The BP/Government police state


Glenn Greenwald
Salon
July 6, 2010

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Last week, I interviewed Mother Jones‘ Mac McClelland, who has been covering the BP oil spill in the Gulf since the first day it happened.  She detailed how local police and federal officials work with BP to harass, impede, interrogate and even detain journalists who are covering the impact of the spill and the clean-up efforts.  She documented one incident which was particularly chilling of an activist who — after being told by a local police officer to stop filming a BP facility because “BP didn’t want him filming” — was then pulled over after he left by that officer so he could be interrogated by a BP security official.  McClelland also described how BP has virtually bought entire Police Departments which now do its bidding:  “One parish has 57 extra shifts per week that they are devoting entirely to, basically, BP security detail, and BP is paying the sheriff’s office.”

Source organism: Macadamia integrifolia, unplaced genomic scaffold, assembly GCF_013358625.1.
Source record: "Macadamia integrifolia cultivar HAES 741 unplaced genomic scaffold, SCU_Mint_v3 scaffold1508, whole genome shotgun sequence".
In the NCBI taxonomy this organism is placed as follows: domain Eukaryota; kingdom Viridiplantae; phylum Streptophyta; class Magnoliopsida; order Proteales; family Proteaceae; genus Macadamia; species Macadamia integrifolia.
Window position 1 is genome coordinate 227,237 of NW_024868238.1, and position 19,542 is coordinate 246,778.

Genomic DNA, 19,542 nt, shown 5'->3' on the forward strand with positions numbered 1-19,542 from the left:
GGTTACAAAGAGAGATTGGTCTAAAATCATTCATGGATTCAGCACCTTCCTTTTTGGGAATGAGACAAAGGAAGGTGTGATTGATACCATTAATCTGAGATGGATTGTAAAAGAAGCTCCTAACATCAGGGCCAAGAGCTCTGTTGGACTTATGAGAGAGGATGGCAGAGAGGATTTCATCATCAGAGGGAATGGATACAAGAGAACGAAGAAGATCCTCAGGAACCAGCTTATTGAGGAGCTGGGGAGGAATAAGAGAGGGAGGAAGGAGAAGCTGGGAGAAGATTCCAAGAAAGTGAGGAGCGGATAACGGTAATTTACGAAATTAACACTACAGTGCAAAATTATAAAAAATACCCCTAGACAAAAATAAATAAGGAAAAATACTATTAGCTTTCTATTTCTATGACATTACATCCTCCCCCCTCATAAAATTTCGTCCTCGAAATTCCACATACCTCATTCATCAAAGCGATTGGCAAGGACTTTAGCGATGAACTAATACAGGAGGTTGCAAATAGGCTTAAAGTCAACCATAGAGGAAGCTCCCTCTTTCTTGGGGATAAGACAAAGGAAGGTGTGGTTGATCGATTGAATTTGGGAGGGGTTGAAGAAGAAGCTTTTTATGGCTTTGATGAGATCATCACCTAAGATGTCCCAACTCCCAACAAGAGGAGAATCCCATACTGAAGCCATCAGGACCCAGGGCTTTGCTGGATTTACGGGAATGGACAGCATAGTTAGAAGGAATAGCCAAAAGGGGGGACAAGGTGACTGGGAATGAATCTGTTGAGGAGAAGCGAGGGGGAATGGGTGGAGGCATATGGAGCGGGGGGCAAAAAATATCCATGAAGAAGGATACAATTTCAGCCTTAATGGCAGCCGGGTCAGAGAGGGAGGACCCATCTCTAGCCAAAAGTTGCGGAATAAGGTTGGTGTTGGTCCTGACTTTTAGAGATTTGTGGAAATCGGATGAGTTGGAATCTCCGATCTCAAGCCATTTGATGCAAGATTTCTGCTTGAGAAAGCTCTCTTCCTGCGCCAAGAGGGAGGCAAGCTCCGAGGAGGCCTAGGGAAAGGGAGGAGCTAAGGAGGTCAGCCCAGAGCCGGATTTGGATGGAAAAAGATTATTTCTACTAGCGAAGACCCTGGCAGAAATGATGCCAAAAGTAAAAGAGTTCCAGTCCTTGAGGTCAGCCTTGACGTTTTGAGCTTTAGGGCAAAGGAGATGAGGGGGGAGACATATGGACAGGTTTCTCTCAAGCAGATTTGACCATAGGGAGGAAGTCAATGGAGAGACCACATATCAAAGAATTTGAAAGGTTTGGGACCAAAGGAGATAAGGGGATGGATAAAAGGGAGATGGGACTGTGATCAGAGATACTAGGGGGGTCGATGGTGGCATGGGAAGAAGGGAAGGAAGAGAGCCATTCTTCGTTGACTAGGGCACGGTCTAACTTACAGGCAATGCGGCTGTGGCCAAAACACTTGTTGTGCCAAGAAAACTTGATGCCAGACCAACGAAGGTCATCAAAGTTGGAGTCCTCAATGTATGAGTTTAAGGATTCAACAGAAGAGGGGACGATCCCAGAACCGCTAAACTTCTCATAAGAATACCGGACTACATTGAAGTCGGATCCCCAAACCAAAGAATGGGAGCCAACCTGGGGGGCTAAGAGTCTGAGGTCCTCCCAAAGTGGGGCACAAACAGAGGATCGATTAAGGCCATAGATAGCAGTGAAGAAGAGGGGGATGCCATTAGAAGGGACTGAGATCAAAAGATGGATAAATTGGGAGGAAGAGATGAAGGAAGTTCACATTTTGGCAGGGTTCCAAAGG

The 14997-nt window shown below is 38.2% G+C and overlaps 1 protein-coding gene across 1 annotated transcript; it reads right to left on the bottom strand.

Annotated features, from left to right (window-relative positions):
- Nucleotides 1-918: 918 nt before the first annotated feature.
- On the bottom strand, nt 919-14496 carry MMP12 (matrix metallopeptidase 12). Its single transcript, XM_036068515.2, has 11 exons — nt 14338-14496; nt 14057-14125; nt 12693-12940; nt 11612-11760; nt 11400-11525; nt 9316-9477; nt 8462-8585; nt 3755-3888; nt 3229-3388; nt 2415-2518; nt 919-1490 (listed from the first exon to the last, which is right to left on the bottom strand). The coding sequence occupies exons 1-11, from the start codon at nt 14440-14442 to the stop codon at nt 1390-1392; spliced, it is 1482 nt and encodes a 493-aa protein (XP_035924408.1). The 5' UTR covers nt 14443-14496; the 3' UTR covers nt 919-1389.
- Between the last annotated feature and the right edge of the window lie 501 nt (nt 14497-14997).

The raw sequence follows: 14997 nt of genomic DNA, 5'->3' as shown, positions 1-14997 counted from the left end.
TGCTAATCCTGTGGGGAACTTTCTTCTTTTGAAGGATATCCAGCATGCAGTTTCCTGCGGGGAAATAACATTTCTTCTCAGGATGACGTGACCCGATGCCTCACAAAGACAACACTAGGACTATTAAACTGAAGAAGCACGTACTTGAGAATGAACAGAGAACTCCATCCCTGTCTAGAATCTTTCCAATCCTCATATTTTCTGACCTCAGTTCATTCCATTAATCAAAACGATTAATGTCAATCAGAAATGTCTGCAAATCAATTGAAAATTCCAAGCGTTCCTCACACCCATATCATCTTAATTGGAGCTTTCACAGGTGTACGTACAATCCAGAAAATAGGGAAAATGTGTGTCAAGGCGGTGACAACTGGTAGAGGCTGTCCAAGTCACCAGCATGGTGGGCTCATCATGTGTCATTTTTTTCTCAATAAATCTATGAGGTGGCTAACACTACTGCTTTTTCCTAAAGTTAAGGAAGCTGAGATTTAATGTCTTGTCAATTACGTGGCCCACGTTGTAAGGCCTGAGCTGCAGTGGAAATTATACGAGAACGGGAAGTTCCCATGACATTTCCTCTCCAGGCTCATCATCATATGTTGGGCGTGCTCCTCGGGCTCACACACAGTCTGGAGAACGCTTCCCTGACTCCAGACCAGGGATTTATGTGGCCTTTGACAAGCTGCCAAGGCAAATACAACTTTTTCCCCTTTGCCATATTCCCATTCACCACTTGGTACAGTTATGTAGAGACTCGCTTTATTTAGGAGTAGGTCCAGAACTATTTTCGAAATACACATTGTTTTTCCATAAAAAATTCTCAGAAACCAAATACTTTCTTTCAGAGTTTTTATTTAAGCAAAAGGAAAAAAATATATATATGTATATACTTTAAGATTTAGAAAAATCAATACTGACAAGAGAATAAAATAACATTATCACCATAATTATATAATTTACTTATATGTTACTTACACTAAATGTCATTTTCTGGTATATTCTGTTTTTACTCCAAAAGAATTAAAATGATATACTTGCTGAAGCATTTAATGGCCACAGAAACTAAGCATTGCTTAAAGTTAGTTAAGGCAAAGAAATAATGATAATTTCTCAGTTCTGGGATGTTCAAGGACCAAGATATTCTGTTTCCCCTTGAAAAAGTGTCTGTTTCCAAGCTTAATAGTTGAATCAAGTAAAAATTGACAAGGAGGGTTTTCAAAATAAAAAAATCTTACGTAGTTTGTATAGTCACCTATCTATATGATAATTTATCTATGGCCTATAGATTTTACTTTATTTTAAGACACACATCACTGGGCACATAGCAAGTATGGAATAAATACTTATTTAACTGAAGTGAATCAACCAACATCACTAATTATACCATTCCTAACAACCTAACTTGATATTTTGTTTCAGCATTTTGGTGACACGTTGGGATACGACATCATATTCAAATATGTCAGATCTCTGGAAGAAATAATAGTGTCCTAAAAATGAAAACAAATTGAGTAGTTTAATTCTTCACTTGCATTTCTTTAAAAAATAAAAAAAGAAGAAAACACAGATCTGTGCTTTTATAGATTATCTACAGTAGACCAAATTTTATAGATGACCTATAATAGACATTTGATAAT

Today, an article that is a joint collaboration between PBS’ Frontline and ProPublica reported that a BP refinery in Texas “spewed tens of thousands of pounds of toxic chemicals into the skies” two weeks before the company’s rig in the Gulf collapsed.   Accompanying that article was this sidebar report:

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